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Jean-Baptiste Hugues (15 April 1849,Marseille - 28 October 1930, Paris) was a French sculptor.
He won the Grand Prix de Rome for sculpture in 1875. He was resident at the Villa Medicis from 1876 to 1879. When he was alive, he gained some fame : his works were exhibited at the Salons and were always commented on by critics and writers at the time. He produced several sculptures including La Fontaine des Danaïdes in Marseille or La Gravure at the National Library, pediments, bas-reliefs on monuments, busts, fountains and ceilings of Parisian restaurants.
- Femme jouant avec son enfant, marble, 1880, La Piscine (museum of art and industry), Roubaix.
- Ombres de Paolo et Francesca da Rimini, 1877, outline for the Prix de Rome, Musée d'Orsay, Paris.
- OEdipe à Colone, 1885, Musée d'Orsay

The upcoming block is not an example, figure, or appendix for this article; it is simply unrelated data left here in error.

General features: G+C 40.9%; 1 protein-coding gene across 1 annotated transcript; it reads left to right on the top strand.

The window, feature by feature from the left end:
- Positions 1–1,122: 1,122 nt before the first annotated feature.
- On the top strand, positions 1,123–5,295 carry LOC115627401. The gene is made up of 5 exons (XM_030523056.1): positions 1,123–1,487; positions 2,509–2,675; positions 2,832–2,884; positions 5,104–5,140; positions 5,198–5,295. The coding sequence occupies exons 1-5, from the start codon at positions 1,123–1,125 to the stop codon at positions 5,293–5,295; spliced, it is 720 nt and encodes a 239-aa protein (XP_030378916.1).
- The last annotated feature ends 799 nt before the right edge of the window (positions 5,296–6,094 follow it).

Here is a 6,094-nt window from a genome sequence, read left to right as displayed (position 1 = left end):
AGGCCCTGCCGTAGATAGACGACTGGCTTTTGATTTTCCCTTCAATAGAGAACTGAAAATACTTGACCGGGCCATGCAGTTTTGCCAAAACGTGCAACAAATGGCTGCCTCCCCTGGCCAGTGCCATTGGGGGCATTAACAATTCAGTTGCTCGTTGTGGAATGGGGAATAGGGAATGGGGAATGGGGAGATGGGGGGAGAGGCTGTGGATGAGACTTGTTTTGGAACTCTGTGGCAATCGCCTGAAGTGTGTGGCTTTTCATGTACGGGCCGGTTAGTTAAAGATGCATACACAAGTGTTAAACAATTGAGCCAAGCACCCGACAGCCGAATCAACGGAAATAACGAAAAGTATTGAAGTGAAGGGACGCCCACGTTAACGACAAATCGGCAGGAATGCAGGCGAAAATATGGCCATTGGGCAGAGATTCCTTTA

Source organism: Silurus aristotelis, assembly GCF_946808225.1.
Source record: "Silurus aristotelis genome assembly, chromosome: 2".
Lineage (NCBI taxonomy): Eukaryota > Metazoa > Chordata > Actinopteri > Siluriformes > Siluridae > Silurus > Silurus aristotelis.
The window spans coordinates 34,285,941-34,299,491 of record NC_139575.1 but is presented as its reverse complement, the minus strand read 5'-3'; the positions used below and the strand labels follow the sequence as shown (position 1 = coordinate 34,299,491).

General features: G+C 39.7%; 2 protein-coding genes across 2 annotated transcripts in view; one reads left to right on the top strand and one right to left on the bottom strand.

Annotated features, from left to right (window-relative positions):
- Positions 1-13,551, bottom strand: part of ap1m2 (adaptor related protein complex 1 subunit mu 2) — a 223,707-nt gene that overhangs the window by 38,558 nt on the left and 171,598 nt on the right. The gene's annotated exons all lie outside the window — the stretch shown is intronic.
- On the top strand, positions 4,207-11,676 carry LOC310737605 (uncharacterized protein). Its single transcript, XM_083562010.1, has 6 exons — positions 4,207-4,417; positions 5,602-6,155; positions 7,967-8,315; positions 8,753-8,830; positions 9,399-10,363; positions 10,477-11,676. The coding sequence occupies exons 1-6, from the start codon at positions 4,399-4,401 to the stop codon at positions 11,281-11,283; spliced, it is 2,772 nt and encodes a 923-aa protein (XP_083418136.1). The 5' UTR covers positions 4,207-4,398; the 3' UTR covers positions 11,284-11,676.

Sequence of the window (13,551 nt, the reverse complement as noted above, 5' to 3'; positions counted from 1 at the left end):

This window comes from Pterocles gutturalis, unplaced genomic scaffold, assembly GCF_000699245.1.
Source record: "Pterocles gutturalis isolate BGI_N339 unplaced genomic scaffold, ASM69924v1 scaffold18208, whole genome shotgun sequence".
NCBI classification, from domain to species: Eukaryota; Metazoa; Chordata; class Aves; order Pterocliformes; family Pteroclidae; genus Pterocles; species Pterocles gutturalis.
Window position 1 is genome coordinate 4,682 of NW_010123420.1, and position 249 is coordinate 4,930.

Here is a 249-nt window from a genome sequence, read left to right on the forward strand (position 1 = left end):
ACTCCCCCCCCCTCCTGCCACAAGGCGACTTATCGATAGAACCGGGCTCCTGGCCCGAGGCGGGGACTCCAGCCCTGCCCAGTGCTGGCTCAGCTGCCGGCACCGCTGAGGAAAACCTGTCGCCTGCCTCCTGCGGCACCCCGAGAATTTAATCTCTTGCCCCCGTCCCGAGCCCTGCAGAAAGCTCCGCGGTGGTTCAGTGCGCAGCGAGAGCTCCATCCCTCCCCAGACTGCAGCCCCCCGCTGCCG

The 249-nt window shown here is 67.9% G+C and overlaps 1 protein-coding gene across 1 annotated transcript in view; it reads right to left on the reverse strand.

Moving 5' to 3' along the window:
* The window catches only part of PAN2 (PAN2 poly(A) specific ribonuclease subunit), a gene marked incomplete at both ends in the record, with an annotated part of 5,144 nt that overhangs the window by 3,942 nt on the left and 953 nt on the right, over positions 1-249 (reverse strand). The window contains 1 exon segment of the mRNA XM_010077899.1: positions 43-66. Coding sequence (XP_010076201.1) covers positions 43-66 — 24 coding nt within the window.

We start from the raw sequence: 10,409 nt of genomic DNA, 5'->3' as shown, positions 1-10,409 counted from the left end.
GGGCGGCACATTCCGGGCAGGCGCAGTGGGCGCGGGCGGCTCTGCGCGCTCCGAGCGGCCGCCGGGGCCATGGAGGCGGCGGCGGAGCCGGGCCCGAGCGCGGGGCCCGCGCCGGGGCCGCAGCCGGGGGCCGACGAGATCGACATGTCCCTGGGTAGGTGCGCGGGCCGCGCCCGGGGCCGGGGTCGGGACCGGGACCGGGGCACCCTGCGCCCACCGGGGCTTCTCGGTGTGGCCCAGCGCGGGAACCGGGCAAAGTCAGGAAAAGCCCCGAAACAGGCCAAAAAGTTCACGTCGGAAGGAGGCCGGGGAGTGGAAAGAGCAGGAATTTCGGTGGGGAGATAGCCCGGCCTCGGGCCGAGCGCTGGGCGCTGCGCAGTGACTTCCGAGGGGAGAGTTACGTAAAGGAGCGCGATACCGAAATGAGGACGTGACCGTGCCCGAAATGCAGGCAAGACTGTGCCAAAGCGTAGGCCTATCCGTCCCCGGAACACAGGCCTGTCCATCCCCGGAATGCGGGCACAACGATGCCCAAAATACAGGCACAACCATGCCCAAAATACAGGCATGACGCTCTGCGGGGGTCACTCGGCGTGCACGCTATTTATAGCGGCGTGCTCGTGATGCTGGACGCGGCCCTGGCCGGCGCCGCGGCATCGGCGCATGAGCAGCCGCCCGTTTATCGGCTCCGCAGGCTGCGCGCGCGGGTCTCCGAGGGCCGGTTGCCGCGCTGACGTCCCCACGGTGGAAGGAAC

- La República Argentina, 1889, bronze, Escuela Técnica Raggio, Buenos Aires
- Limoges and Nantes, allegorical statues for the Gare de Tours, 1898, for architect Victor Laloux
- allegorical figures of Courage and Strength for the Hôtel de ville in Tours, circa 1900, for architect Victor Laloux
- La Muse de la source, 1900, fonte, marble, bronze, Musée d'Orsay
- La Misère, 1907, Jardin des Tuileries in Paris
- La Vigne, terracotta, Musée d'Orsay
- Buste de Melle Rateau, patinated plaster
- ^ Jean-Baptiste Hugues, un sculpteur sous la III République, Laurent Noet, Théles editions, 2002, (ISBN 2847760164)